One doctor and medical ethicist argues that modern society has lost sight of the cultural, spiritual, and practical resources we need to face our mortality.By Cherie Henderson '14SPS |Winter 2020-21
Lydia Dugdale is the director of Center for Clinical Medical Ethics and the Dorothy L. and Daniel H. Silberberg Associate Professors of Medicine at Vagelos College of Physicians and Surgeons in Columbia. Her book The lost art of dying seeks wisdom in the Middle Ages on how to prepare for the end of life.
You said your passion is the ethical practice of medicine. How does this affect your daily work?
Ethics permeate everything I do. In the ethics center I teach, write, collect, research and advise on ethical issues in the hospital. I weigh very complex healthcare and research challenges and help stakeholders - including doctors, patients, and families - make the best decisions. The ethics discipline asks: What is good or right in this particular situation? Much can be at stake in its application in medical practice - life or death. My colleagues and I try to solve problems in a way that puts the patient's well-being in the foreground.
For example, our ethics team can be called to the bedside if a patient declines a life-saving intervention. Doctors want to know if it is okay to go beyond the patient's objection. Or we may be asked to counsel if a patient wishes to be discharged into an environment that is not optimal for healing. Or we are called when families insist on aggressive therapy for actively dying patients. Usually the cases are not easy, emotions run high and there are many nuances. Some can be easily resolved by clarifying what is legal. Others require a much longer study approach.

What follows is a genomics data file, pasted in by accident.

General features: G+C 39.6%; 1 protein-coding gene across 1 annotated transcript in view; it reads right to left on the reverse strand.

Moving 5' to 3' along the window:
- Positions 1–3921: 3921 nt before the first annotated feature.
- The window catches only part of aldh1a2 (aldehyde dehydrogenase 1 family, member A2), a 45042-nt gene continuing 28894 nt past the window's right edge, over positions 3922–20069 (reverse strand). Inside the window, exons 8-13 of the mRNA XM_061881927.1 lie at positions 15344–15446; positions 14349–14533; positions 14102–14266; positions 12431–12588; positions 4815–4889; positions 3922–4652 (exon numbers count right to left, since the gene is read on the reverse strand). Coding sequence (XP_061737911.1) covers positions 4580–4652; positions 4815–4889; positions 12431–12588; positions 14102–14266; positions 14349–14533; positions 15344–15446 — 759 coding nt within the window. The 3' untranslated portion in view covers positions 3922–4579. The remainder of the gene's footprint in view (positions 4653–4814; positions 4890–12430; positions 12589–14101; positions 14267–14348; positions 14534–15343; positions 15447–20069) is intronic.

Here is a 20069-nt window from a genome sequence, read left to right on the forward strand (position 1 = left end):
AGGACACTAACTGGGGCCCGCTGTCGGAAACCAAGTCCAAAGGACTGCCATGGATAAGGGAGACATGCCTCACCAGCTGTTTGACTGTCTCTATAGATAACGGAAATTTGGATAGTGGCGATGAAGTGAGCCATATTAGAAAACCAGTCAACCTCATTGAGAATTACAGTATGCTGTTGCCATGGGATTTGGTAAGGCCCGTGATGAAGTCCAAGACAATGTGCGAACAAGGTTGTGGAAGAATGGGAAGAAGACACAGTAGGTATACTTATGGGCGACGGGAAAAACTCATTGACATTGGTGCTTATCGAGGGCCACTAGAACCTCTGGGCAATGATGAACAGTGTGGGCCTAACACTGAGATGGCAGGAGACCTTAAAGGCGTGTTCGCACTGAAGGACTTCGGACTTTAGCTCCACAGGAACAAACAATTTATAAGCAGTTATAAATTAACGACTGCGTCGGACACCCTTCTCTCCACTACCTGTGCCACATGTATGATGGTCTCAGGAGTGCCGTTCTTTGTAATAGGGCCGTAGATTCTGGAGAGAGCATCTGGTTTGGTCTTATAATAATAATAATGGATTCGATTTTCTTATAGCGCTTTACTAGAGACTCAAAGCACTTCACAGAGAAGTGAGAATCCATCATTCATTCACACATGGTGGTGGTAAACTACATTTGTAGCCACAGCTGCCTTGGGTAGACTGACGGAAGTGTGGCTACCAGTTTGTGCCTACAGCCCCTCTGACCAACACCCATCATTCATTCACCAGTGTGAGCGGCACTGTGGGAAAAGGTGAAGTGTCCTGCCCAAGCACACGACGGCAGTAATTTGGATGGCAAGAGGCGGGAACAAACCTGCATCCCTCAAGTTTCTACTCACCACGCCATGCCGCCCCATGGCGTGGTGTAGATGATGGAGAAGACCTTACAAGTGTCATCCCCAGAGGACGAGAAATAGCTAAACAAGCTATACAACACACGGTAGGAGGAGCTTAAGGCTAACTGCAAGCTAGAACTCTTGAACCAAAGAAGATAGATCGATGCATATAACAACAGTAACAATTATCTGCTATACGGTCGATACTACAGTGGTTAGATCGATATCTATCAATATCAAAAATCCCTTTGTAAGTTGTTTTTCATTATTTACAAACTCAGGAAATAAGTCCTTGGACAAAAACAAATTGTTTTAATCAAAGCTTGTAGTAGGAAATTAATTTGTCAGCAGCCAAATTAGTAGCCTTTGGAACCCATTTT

When I teach, I try to get medical students excited about the moral issues of medicine and to get them to reflect on its goals and philosophy. A friend of mine calls medical training a medical factory: It is soulless and you grind through. My strategy is to offer avenues that go beyond the formal curriculum and include philosophy, the humanities, and the arts. I want the students to have a more thoughtful and conscious approach to medicine. I suppose you could say I am a slow medicine advocate.
What do you mean by slow medicine?
The doctor and writer Victoria Sweet has a book about it. Just as slow food is healthier than fast food, slow medicine is healthier than fast food. Too often, patients find themselves on medical conveyor belts moving quickly and efficiently through treatments and procedures. When no one presses pause, the medical machine keeps moving and patients become passive recipients of procedures or medical techniques, including aggressive end-of-life interventions.
Your book The lost art of dying revolves around the question of how we could die better. What made you decide to write it?